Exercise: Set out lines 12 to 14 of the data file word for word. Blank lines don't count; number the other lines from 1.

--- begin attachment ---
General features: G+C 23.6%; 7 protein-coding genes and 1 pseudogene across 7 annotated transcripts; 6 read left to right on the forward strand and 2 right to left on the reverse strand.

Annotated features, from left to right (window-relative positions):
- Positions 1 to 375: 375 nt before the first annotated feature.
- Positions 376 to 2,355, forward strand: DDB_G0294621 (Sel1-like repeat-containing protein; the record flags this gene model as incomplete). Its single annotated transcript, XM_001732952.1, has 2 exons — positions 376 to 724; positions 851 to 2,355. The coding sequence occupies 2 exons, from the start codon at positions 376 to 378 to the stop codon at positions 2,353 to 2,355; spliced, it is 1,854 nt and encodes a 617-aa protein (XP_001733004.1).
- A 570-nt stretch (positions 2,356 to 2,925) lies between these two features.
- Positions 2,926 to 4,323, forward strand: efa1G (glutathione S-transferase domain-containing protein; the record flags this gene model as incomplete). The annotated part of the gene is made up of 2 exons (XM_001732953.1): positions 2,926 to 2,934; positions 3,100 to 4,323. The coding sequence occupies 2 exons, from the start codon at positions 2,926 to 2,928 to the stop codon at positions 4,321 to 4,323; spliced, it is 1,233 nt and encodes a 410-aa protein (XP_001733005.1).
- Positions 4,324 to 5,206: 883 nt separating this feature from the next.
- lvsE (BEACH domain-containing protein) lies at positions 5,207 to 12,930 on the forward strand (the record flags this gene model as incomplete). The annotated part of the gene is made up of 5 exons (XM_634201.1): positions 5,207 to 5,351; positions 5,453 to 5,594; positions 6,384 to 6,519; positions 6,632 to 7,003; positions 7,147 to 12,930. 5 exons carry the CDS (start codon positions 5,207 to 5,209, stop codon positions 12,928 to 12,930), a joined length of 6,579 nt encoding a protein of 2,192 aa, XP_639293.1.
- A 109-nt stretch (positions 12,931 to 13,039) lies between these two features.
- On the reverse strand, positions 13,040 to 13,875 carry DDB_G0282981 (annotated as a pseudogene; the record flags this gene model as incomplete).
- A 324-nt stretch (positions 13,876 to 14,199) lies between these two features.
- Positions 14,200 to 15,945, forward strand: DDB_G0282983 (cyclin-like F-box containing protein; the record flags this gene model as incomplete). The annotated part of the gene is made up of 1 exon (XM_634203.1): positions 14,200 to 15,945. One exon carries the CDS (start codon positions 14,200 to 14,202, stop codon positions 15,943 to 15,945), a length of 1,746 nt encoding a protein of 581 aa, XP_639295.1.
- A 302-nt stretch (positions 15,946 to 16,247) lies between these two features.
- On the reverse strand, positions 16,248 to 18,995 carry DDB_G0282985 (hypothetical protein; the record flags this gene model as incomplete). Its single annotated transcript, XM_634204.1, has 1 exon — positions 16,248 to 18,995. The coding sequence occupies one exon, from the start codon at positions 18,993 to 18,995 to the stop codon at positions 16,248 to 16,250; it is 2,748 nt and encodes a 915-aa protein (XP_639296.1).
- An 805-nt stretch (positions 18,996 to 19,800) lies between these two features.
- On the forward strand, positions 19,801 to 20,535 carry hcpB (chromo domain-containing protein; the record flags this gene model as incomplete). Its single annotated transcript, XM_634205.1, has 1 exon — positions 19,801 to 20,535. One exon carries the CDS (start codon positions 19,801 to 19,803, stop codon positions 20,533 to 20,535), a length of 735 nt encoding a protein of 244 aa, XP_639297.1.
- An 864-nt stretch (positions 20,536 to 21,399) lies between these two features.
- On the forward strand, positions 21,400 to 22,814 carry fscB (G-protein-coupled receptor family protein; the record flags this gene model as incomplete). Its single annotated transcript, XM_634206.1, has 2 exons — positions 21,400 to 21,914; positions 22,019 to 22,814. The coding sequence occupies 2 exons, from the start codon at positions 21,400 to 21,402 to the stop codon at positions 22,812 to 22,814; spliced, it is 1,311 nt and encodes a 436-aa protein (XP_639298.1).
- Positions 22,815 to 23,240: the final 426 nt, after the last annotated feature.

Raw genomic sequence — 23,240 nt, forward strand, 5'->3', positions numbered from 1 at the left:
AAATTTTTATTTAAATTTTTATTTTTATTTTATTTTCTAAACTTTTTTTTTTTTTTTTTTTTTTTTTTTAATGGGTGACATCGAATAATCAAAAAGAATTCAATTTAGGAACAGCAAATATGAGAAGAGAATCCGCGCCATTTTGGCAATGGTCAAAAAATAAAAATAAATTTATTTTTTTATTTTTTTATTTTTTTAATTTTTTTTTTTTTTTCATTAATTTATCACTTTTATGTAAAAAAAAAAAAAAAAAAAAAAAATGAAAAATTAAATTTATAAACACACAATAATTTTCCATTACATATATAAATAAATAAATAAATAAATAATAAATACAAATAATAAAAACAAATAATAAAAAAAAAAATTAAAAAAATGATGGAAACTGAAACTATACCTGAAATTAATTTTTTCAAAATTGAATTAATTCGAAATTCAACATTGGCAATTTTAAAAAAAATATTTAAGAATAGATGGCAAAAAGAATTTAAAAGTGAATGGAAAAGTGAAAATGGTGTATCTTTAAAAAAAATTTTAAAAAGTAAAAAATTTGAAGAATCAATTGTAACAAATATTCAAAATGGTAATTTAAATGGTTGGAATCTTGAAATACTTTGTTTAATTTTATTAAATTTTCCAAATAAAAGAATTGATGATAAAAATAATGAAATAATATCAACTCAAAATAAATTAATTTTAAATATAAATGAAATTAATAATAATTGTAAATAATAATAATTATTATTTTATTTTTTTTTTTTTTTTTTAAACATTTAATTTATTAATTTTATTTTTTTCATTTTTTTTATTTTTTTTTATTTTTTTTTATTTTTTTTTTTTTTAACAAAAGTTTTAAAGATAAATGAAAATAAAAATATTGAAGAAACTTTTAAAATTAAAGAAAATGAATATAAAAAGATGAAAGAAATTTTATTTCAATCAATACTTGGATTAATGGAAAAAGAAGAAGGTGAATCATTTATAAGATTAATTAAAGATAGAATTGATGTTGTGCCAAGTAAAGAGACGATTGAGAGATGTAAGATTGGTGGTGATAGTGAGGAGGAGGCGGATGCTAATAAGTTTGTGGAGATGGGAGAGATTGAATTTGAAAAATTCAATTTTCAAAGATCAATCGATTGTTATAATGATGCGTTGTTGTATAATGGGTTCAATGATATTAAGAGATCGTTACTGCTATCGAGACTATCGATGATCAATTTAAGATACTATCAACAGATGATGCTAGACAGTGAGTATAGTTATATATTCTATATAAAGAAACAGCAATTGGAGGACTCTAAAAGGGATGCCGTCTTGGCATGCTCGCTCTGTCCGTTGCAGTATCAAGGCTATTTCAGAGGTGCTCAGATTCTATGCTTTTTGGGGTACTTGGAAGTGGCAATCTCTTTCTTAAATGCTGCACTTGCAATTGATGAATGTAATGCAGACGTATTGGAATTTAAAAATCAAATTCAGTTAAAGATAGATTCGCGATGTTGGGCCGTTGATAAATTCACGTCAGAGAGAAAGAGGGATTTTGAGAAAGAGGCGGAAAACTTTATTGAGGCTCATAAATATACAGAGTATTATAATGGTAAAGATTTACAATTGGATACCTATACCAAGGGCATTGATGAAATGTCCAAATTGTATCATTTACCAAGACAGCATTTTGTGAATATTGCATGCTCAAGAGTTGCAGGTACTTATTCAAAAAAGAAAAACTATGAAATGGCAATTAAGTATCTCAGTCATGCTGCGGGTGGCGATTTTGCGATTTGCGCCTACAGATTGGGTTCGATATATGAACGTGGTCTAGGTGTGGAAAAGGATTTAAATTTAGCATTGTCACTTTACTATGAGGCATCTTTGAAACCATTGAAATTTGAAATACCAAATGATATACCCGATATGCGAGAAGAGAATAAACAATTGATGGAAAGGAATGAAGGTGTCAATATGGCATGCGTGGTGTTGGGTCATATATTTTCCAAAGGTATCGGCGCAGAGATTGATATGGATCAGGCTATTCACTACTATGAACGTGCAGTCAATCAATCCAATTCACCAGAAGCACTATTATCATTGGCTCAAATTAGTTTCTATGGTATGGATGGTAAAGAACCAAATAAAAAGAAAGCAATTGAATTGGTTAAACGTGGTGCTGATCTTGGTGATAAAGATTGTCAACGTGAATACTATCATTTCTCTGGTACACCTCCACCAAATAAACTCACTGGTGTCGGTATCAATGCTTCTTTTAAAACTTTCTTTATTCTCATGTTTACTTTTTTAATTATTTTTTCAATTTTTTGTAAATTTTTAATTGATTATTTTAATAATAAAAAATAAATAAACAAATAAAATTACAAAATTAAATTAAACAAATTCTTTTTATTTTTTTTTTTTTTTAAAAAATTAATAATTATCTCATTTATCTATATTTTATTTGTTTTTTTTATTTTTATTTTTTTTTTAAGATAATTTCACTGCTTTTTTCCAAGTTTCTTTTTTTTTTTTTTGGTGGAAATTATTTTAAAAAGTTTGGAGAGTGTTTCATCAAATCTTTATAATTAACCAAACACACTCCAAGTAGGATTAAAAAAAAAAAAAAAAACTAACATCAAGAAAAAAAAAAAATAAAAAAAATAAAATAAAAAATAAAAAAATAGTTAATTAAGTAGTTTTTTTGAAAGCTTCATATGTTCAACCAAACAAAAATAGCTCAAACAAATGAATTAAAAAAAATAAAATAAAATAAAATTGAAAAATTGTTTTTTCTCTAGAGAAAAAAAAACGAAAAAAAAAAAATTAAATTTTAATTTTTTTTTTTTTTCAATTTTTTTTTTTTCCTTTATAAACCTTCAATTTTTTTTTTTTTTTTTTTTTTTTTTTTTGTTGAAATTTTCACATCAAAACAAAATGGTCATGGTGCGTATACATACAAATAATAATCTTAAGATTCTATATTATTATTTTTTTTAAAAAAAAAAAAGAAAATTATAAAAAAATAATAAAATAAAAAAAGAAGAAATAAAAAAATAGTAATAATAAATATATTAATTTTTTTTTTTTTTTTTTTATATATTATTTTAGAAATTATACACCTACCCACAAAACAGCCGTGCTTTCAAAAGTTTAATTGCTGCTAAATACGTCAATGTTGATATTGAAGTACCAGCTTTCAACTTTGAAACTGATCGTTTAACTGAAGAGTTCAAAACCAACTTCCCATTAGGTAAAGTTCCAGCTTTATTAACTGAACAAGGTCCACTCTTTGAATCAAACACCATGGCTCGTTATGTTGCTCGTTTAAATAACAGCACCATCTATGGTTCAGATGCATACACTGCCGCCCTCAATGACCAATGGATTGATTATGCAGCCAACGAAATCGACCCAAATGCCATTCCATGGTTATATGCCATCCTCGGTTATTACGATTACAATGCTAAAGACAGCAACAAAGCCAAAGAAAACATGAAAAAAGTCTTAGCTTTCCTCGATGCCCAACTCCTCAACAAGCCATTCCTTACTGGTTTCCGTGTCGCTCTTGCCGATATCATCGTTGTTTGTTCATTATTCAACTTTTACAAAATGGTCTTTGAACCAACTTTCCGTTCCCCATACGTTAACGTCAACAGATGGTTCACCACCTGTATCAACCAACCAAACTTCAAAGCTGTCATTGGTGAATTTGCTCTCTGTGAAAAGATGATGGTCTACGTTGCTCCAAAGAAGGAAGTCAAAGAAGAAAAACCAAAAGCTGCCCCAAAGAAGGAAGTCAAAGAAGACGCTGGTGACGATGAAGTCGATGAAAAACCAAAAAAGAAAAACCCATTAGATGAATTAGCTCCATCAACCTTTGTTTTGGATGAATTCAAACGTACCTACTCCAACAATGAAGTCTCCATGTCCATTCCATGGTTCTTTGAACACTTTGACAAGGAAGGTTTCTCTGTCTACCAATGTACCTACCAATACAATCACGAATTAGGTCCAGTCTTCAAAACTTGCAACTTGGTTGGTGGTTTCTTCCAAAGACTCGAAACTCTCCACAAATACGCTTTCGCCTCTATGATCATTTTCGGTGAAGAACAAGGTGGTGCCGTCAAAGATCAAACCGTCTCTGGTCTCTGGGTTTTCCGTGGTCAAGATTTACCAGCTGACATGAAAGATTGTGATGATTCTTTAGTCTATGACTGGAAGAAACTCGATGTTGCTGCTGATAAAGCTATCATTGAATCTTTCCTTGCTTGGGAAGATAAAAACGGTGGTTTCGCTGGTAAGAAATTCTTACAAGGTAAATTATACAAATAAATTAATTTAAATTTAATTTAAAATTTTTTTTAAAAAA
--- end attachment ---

- Positions 14,200 to 15,945, forward strand: DDB_G0282983 (cyclin-like F-box containing protein; the record flags this gene model as incomplete). The annotated part of the gene is made up of 1 exon (XM_634203.1): positions 14,200 to 15,945. One exon carries the CDS (start codon positions 14,200 to 14,202, stop codon positions 15,943 to 15,945), a length of 1,746 nt encoding a protein of 581 aa, XP_639295.1.
- A 302-nt stretch (positions 15,946 to 16,247) lies between these two features.
- On the reverse strand, positions 16,248 to 18,995 carry DDB_G0282985 (hypothetical protein; the record flags this gene model as incomplete). Its single annotated transcript, XM_634204.1, has 1 exon — positions 16,248 to 18,995. The coding sequence occupies one exon, from the start codon at positions 18,993 to 18,995 to the stop codon at positions 16,248 to 16,250; it is 2,748 nt and encodes a 915-aa protein (XP_639296.1).